A study published in June in the open-access journal Science Advances says as much as 54 percent of high seas fisheries are profitable because of large government subsidies.
These marine waters beyond national jurisdiction cover 64 percent of the ocean’s surface.
They are dominated by a small number of fishing countries that reap most of the benefits of fishing this internationally shared area.
Without subsidies and the forced labor some of them are known for, such fishing on the high seas would be profitable in over half the high seas fishing grounds, according to Enric Sala, National Geographic Explorer-in-Residence and lead author of the study. The research was a collaborative effort of the National Geographic Society; the University of California, Santa Barbara; Global Fishing Watch; the Sea Around Us project at the University of British Columbia; and the University of Western Australia.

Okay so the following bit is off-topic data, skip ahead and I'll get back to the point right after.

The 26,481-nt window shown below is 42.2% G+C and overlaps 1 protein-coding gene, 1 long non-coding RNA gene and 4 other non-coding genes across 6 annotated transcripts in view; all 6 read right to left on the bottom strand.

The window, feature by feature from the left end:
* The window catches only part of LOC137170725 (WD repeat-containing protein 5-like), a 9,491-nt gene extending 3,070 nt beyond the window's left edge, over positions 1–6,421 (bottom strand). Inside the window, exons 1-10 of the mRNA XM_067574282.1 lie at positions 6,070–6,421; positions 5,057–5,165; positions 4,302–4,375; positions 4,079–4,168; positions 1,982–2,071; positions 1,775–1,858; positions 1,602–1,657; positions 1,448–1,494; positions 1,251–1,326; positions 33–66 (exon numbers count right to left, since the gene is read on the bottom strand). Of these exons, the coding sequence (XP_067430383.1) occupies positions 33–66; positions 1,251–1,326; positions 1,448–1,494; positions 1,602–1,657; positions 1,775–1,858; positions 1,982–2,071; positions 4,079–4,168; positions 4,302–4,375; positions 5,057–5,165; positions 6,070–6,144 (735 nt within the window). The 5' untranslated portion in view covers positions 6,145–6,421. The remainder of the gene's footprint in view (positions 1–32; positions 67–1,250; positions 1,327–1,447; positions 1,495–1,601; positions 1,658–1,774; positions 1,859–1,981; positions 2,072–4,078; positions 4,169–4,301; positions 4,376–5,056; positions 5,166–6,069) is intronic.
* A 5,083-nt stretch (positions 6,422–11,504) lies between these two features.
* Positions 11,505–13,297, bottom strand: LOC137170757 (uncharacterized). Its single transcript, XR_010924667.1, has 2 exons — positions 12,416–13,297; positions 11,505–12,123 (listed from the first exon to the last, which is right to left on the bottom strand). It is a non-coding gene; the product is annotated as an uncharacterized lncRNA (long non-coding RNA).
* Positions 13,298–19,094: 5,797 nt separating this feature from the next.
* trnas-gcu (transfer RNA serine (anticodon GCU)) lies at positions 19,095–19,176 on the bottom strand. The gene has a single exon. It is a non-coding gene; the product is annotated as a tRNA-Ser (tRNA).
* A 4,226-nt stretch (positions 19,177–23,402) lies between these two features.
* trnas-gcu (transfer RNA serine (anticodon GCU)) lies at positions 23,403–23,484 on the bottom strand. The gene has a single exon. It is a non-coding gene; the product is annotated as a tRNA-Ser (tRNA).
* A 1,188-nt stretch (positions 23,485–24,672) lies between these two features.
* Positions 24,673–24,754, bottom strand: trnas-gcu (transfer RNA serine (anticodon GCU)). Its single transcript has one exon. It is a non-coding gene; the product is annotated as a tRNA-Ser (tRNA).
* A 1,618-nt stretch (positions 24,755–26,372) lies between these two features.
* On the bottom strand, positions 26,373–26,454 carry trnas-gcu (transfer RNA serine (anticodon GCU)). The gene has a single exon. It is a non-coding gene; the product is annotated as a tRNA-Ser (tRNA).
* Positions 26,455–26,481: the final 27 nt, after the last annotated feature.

Researchers estimated that fishing is taking place for almost 10 million hours annually across 132 million square kilometers, or 57 percent of the high seas. While some of these fisheries are profitable, squid fishing and deep bottom trawling would not make sense without subsidies, Sala said. The study also found that beyond subsidies, unfair labor compensation or no compensation at all are the key cost reducing factors of this fishery.